Queer Marxism: Petrus Liu’s take on queer theory in China


Petrus Liu, a professor and author in women and gender sexuality studies, presents to students on queer theory in China in the Rainbow Center on Tuesday afternoon. Liu discussed the themes of his book, “Queer Marxism in Two Chinas” and his personal experiences in the lecture (Maggie Chafouleas/The Daily Campus)

Parts of the United States are progressively taking action regarding LGBTQ+ awareness and acceptance, however this is not the case for the entire world. On Tuesday evening the Rainbow Center collaborated with the Asian and Asian American Studies Institute to welcome Professor Petrus Liu to have a discussion on Asian queer theory and his recently published book “Queer Marxism in Two Chinas.” He discussed his analysis and experience on what it is like living as a gay male in a group of societies that are still predominantly homophobic: Asia.  

Professor Liu works to deconstruct the inherent and assumed relationship between gender-based and class-based struggles. He positions “queer Marxism as a counter current to intellectual force to queer liberalism or heteronormativity.” When specifically looking at queer liberalism, Liu believes that the establishment of gay bars and events catered to celebrate the LGBTQ+ community does not necessarily indicate progress in that specific country. While there is a need to disassociate gay and stereotypes such as gay men regularly contracting HIV, at the same time society must still protect and embrace members who choose to partake in promiscuous activities. 

For example, Singapore, which is “identified as one of the most notorious homophobic countries in the world,” according to Liu, is also one of the biggest attractions for LGBTQ+ members in Asia. Pink Dot, Singapore’s version of gay pride, is held because of the theory that by attracting the LGBTQ+ community, then the creative industry in Singapore will continue to develop and prosper. Thus, major companies were influenced to invest and sponsor the event. While from an outside perspective this may be quite liberal, the intentions behind the festival do not align. In fact, Singapore still greatly restricts free speech, and even dictates a certain area in a park called “Speakers Corner” where people can go and discuss topics to only people who want to hear about them.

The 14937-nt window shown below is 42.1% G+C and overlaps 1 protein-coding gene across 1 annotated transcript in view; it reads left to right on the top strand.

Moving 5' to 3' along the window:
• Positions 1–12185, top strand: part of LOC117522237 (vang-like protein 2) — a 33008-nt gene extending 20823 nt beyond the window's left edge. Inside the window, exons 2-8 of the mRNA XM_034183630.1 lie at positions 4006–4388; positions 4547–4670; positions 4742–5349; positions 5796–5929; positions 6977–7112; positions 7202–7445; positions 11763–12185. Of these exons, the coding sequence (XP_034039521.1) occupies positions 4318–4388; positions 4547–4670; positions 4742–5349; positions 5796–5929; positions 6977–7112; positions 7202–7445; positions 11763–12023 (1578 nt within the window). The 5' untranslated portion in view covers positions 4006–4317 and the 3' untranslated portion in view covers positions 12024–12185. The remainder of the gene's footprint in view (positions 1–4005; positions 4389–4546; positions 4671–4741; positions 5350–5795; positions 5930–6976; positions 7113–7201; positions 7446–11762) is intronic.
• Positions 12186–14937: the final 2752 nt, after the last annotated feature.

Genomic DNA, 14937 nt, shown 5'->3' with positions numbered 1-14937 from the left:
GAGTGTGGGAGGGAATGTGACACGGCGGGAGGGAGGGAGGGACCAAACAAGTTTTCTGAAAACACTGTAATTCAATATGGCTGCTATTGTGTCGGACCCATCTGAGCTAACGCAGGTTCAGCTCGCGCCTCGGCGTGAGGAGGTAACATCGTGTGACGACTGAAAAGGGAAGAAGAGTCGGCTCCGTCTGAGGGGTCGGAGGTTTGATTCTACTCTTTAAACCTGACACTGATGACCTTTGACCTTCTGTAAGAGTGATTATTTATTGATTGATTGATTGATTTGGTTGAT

There have been several incidents where these atrocities have been witnessed firsthand. Gin Gin Store, a gay bookstore in Taiwan, “was raided by the police for sales and possession of pornography, which was basically gay magazines that you can find on Amazon.” In fact, the owner of the bookstore argued the level of nudity in these magazines compared to those in heterosexual ones, which was precisely equal. Nevertheless, he was found guilty. Another case stemmed from a private party in a private residence that was tipped off by the paparazzi to the police. Even more horrible is the fact that attendees were forced to simulate sex in front of the media, which was then used as incriminating evidence. These are only two of thousands of cases that were corrupted and used to further diminish and oppress the LGBTQ+ community.  

Professor Liu received his BA, MA and Ph.D. from University of California, Berkeley. He is an associate professor of Chinese & Comparative Studies at Boston University and previously taught at Cornell University and Yale-NUS College located in Singapore. In 2011 Liu published his first book, “Stateless Subjects: Chinese Martial Arts Literature and Postcolonial History,” and in 2015 published his second book, “Queer Marxism in Two Chinas.” He is the recipient of a Cornell Humanities Fellowship and a Telluride Faculty Scholarship, as well as several others.  

Jordana Castelli is a campus correspondent for The Daily Campus. She can be reached via email at jordana.castelli@uconn.edu.

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